Introducing dapperQ: transgressing men’s fashion

Margaret Cho and Girlyman’s Young James Dean from dapperQ on Vimeo.

I’m very excited to share with you all this new website, created by Susan Herr with help from Dana Variano, called DapperQ. The tag line is “transgressing men’s fashion.” The site is only a month old, but after poking around and talking with Dana and Susan, it sounds like it’s going to be a resource and community for all the folks out there who are masculine presenting, or want to play with gender norms in fashion or just can’t find their style reflected in the mainstream.
There is an emphasis on the queer community (the original tagline was “queering men’s fashion”) but their mission goes beyond the boundaries of sexual orientation and gender identity.
As a genderqueer person myself, who has serious problems finding clothes that fit my gender presentation and my body, I’m psyched to see a new and well developed resource like this one. The video above is just one example of the content over at dapperQ.
Check it out!
You can also find them on facebook and twitter.
Transcript for the video above after the jump.

Girlyman Video Transcript (Provided by Dana Variano)
Ty Greenstein: I don’t think I’ve ever fit in. I don’t think I really could. Being in a band called Girlyman, and everything like that, it’s just been more and more about being myself and seeing what that looks like. Young James Dean is a song that I wrote the morning after I read a book called The Last Time I Wore a Dress, by then Daphne Scholinski, now Dylan Scholinski. A book about his/her childhood, and basically being sent to mental institutions for being genderqueer. It really influenced me a lot. I sort of got in there, and I finished it before I went to bed, and woke up the next morning and wrote this song.
Nate Borofsky: Margaret [Cho] is making a video for us of Young James Dean.
Ty Greenstein: Margaret’s really active in the queer community, and she really cares about all those issues. I think it really just spoke to her.
JJ Jones: You know, you don’t fit in with who you are, which is a girl, and you don’t fit in with the guy that you’re sort of emulating, so everyone is sort of like, “you’re a freak,” “you’re weird.” But at the same time, you know you’re doing the right thing. There’s this sort of maverick quality, that you’re forging ahead with your own style and what you know is right.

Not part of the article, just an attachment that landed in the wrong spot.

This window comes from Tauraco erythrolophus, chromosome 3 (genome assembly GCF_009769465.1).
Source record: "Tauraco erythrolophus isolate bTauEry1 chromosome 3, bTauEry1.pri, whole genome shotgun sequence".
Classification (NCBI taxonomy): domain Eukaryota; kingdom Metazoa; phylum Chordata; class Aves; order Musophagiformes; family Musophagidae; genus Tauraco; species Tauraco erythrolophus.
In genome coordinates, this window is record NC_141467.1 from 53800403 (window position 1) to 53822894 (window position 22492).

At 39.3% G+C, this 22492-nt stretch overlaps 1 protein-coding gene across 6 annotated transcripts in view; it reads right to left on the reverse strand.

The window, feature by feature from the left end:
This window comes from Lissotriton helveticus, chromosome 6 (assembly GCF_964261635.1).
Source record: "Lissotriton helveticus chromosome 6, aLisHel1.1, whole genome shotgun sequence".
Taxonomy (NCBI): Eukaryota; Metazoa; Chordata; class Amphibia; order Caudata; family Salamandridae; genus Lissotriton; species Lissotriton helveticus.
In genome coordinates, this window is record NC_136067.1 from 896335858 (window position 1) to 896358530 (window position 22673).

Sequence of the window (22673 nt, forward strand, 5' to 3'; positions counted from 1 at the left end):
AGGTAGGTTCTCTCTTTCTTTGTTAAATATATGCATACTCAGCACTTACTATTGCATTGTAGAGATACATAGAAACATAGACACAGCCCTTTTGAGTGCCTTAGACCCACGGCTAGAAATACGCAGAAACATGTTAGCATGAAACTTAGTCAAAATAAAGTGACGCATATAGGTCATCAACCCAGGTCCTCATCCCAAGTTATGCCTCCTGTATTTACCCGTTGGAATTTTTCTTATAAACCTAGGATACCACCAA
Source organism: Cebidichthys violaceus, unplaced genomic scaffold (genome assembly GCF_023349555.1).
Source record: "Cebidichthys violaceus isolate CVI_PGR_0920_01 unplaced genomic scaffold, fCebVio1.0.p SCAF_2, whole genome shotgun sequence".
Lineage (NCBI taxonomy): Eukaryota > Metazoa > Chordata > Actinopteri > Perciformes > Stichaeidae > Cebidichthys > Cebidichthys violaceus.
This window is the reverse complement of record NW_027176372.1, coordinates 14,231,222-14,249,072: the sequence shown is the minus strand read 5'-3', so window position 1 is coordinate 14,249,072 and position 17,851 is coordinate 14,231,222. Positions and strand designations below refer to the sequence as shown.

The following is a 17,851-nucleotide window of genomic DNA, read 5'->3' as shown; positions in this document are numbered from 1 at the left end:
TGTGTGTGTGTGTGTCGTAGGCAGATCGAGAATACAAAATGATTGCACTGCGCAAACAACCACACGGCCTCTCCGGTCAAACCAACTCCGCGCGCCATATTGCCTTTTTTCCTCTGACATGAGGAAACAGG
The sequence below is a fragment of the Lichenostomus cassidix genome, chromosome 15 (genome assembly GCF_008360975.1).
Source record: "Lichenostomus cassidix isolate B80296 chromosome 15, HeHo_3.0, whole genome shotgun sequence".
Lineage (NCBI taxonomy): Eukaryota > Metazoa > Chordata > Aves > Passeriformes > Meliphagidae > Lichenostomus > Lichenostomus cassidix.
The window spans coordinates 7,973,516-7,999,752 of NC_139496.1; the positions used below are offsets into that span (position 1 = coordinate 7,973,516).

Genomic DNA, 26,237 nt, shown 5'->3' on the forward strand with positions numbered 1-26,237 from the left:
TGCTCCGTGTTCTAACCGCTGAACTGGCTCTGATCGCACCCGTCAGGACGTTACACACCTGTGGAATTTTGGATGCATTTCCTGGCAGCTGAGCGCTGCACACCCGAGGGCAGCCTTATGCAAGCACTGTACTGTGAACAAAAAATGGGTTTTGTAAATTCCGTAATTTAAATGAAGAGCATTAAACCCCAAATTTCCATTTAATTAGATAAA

Doris Muramatsu: It’s one of the songs that is the most requested song. I think a lot of people just relate to it. Feeling like an outcast and wanting to fit in, and just wanting to be themselves.
Shana Agid: Every time the energy of it just kind of gets me, and the thing that I love most about it is the way that Ty cobbled it together out of parts of other people’s lives and parts of her own life, and how it kind of takes on this way that that story starts to resonate for so many of us.
Ty Greenstein: There’s lots of different kinds of people in that video, you know there’s butch people, trans guys, people who identify as genderqueer, femme women, transsexuals. So there’s just this huge spectrum of people, so I kind of see them, when they’re lip sinking the words, it’s more like they’re owning that pride/shame/redemption that’s in the song. I think that’s something all of us have experienced.
Doris Muramatsu: I think everyone, in some way, has felt that they don’t fit in. Or that they aren’t accepted for who exactly they are, and kind of has to conform in order to be more normal. I think this song is about being yourself, and not being normal. You know? And having that be OK.
Ty Greenstein: Just because you don’t see a lot of people around you that maybe you identify with right now, doesn’t mean that they’re not out there. And there’s a lot of us.
JJ Jones: If you settle for something, I mean you’re cheating yourself of who you really are. And that’s not a life fully lived.
Young James Dean Lyrics
(written by Ty Greeinstein, performed by Girlyman, © 2003)
In the back of a camouflage truck
They locked me in once with the materiel
I was full of a rage no one could handle
I was a private in the army
All the real girls with their backs turned called me crazy
Called me crazy
I worked for a while at a diner
Manager said I had to wear that little uniform
Said I was part of the problem
But I was in love with that blonde girl
She kissed me twice behind the counter
But when I asked her to get into my car
She called her man, said ‘don’t bother her’
She called her man, said ‘don’t bother her’
I guess I’ll feel less than real all my life
With these feathers I made
Under me lifting me up
But I was a young James Dean
With a way with ladies
All the real boys in their black jeans called me crazy
Called me crazy
Called me crazy
Called me crazy

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